Thursday, August 26, 2010

Music and Memory, part 14: The Carousel

I had the radio on in the kitchen yesterday afternoon during "Performance Today," which has a fun feature on Wednesdays (fun, that is, if you're a total music nerd) called Piano Puzzler, in which the pianist and composer Bruce Adolphe plays a popular or show tune in the style of a great composer, and then asks a call-in contestant to identify both the composer and the tune.  As a committed Brahmsophile, I immediately recognized the composer and the piece Adolphe pinched, Brahms's Intermezzo op. 118 no. 2 in A Major, one of the pieces perhaps most redolent of a sort of restrained but heartfelt nostalgia in the entire western canon.

Adolphe substituted Brahms's B section with the Rodgers and Hart tune "Bewitched, Bothered, and Bewildered."  It was skillfully and beautifully done; to hear it, you can go to the Piano Puzzler link above.

I first heard the op. 118 no. 2 while growing up in my culturally-anachronistic classical-music-loving family.  My mother had the Glenn Gould recording, which is why I chose a Youtube video of Gould's performance for my example above.  Gould is not the pianist most aficionados of late-Romantic piano repertoire would immediately think of for this piece, but his performance of it is remarkably true, I think, to the practice of classical restraint that Brahms always used in his most profoundly moving pieces, which serves only to make them infinitely more moving than if they had been composed by one of his more overtly passionate contemporaries.  And Gould brings out the complex network of Brahms's inner voices, teasing multiple melodies out of the piece's dense construction, so that, while you listen, your heart can be broken at several spots and in several different registers of the keyboard.

Coming late to the party, as is my wont, I have only recently discovered the AMC television series Mad Men.  It happened when my husband was out of town.  We don't have real television here, so, after seeing the first episode on a free site that has since shut down, I took to downloading every other episode of the first season.  I got a couple of free ones through an Amazon promotion, and then I couldn't stop.  I watched the first-season finale last night, which includes a brilliant, marvelously-acted scene in which the troubled ad-man Don Draper makes a pitch to Kodak to create the campaign for its new slide projector, overriding the client's initial branding instructions and calling the device, in his own copy, "The Carousel."  (You can watch the scene here; copyright laws prevent me from embedding it in this post.)  Advertising, Draper tells them, is about nostalgia, which, he says, means in Greek "the pain from an old wound."  A Mad Men fan site challenges Draper's definition, translating the Greek as, essentially, homesickness -- or, for Brahms, who wrote several songs with the title, Heimweh.  Here is the best known of his Heimweh songs.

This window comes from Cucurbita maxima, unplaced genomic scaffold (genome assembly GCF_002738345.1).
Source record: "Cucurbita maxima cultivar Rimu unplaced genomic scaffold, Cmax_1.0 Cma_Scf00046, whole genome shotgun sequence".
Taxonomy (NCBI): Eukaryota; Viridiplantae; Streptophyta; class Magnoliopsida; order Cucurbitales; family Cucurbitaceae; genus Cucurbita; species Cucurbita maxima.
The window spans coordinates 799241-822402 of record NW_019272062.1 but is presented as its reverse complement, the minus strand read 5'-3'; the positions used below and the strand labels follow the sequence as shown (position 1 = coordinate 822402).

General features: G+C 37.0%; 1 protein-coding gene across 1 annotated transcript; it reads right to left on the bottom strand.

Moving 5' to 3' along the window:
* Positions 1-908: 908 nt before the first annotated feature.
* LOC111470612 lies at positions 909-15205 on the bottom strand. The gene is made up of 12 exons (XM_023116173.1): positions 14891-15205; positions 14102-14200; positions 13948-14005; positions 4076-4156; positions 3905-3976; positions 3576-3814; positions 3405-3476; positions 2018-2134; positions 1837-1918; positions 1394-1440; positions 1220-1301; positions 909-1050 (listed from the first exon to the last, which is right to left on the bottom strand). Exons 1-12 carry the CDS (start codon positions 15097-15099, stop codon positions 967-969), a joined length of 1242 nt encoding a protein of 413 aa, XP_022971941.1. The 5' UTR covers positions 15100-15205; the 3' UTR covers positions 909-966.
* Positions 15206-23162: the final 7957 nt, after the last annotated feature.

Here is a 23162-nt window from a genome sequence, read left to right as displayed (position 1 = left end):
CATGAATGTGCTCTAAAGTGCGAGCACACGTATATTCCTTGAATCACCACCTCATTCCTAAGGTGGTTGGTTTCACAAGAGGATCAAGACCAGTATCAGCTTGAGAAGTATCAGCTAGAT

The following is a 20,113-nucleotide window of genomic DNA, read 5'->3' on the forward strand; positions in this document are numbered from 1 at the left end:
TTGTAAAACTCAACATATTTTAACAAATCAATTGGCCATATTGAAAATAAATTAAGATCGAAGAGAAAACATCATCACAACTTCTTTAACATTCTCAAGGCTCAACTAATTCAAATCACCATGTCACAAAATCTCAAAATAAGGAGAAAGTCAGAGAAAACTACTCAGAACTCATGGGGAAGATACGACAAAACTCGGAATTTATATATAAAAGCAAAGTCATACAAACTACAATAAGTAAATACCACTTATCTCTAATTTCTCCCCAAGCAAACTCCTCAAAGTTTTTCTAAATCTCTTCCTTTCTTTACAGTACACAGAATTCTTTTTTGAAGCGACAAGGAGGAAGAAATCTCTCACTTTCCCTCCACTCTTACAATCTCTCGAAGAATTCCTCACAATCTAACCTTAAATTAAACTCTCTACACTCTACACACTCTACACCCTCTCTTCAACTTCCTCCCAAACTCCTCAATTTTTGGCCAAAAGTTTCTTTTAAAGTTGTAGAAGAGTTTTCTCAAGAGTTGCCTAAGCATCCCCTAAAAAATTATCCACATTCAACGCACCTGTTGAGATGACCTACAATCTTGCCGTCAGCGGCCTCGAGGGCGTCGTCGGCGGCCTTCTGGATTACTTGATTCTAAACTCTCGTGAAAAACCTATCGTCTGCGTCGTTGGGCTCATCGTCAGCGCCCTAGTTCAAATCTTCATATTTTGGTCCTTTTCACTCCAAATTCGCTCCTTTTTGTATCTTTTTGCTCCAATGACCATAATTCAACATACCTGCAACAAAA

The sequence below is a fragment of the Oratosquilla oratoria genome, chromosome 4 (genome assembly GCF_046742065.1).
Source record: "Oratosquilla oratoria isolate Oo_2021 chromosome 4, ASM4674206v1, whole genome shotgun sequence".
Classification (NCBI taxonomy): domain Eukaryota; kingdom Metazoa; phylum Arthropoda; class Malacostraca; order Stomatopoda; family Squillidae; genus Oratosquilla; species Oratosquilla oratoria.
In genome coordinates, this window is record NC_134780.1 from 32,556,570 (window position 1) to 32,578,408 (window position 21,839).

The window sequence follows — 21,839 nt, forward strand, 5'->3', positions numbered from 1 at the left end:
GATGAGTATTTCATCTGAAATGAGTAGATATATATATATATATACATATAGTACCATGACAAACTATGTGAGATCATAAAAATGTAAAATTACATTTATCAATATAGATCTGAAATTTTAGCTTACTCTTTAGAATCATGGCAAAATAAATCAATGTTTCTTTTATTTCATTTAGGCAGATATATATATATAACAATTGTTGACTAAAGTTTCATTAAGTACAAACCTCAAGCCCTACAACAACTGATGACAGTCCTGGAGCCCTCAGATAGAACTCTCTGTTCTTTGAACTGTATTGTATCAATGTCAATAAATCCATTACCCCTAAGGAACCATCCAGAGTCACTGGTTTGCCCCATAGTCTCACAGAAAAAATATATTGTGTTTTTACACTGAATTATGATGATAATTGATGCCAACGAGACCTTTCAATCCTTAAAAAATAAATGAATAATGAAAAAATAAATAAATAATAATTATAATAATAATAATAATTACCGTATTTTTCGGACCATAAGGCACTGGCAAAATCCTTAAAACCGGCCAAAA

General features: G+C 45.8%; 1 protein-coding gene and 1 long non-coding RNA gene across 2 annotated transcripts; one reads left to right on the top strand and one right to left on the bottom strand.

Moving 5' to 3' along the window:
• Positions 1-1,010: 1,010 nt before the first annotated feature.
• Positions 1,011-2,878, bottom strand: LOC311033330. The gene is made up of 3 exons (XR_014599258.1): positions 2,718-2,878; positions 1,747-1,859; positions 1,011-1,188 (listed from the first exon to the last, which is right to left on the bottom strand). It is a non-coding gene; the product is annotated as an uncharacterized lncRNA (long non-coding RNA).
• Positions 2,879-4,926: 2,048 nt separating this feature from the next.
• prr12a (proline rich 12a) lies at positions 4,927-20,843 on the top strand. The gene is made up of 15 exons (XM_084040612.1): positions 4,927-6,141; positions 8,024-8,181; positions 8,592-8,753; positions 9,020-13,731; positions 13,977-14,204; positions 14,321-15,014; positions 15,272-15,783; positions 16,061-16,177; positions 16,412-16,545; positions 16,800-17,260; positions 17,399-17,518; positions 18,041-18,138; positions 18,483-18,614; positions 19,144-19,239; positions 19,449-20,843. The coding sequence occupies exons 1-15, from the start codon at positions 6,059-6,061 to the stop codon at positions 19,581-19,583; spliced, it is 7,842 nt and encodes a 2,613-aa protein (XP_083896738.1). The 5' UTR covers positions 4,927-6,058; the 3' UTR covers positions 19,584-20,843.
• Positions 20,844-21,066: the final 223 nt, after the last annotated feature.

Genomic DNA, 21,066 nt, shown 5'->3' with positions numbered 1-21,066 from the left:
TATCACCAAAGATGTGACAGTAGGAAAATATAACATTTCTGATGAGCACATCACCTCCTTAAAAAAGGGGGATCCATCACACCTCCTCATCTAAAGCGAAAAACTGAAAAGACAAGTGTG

The text, by Klaus Groth, is translated thus by Leonard Lehrman:

Oh, if I only knew the road back,
The dear road to childhood's land!
Oh, why did I search for happiness
And leave my mother's hand?

Oh, how I long to be at rest,
Not to be awakened by anything,
To shut my weary eyes,
With love gently surrounding!

And nothing to search for, nothing to beware of,
Only dreams, sweet and mild;
Not to notice the changes of time,
To be once more a child!

Oh, do show me the road back,
The dear road to childhood's land!
In vain I search for happiness,
Around me naught but deserted beach and sand!

There is a large, lovingly restored belle-époque carousel in a public park within walking distance of our house.  It's painted with idyllic childhood scenes à la Kate Greenaway, and it booms out its highly-orchestrated turn-of-the-century tunes from a period Wurlitzer calliope.  Admission is free, so when we ride it, we usually ride it for an hour or so, which gives my son all the time he needs to pretend that each separate ride is one of the stations on the Metro-North Railroad from our old neighborhood in the Bronx down to Grand Central Station (he, train-obsessed, also calls the carousel "the magic turntable").  This also gives me time to think.